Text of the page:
Internal and external damage to fruit tissues can result from impact bruising. When pears are firm, impact bruises appear as internal brown spots that are seen only after the fruits are peeled. These spots tend to become dry and corky or pithy when pears are held in cold storage. This type of injury can occur any time firm pears are roughly handled. Pears should not be dropped more than 4 inches onto hard surfaces nor more than 8 inches upon other pears when being harvested, sorted, graded, and packed. Since cold fruits are more sensitive to injury, pears should be packed warm whenever possible. When pears begin to ripen or soften, impact bruises can cause extensive damage to the fruits.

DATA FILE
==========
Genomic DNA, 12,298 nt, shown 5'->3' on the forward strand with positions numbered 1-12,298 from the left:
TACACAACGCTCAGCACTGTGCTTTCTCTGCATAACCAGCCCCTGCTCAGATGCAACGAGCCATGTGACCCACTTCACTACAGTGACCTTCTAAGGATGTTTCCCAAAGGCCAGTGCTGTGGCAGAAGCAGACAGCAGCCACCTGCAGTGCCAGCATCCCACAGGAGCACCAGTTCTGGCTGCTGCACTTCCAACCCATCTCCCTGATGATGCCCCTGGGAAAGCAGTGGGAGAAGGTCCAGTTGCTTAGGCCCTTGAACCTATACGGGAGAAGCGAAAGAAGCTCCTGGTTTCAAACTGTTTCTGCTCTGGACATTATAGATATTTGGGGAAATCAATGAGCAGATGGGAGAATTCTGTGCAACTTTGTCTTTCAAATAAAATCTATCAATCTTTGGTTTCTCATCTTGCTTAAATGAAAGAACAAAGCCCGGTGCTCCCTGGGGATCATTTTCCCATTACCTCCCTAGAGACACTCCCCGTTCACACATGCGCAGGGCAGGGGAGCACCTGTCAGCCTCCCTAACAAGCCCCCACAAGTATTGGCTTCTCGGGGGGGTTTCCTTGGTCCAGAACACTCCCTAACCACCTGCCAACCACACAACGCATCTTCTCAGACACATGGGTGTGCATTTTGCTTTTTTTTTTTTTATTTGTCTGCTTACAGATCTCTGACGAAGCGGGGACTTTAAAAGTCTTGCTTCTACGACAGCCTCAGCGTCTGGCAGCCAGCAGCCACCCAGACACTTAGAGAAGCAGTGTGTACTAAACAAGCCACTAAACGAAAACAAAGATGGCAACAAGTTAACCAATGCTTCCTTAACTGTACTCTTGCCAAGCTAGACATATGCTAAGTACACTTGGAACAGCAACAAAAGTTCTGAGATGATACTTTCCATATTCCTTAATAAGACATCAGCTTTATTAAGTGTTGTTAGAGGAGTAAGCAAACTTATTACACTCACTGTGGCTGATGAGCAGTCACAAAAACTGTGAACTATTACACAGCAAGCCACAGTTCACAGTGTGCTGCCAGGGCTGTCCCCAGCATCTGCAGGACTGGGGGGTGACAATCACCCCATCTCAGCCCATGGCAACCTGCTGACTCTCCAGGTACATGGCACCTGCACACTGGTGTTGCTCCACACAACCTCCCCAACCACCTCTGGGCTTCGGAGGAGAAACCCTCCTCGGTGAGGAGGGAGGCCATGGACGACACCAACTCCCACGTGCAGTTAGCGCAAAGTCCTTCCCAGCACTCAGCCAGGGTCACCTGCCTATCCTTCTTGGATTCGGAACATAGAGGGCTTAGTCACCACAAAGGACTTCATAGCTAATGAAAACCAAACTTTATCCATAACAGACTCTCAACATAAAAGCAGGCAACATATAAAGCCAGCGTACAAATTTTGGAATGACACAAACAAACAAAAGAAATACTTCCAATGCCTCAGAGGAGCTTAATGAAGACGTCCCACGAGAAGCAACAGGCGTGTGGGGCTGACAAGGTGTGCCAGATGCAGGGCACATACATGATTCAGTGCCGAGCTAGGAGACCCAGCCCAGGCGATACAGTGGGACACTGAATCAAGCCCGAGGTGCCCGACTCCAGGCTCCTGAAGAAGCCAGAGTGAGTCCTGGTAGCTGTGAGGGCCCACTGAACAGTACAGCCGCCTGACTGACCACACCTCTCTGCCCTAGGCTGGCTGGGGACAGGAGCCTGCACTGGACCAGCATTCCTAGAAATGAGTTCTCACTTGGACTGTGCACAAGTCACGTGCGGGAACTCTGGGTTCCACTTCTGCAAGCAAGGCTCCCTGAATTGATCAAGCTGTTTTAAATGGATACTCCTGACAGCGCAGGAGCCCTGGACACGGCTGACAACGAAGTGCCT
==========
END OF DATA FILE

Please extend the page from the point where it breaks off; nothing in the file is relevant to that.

Compression of fruits in boxes or packages can cause pressure bruises, mainly evident as flattened areas on the fruits. Compressed areas on firm fruits may disappear in time, although some discoloration could result upon ripening. Pressure bruises in ripening or soft fruits can produce serious discoloration and deterioration of fruit tissues.
Careful handling is essential in all stages of marketing. Prepackaging of pears in specially designed trays that are overwrapped tightly with a plastic film to hold the pears in place will reduce bruising.
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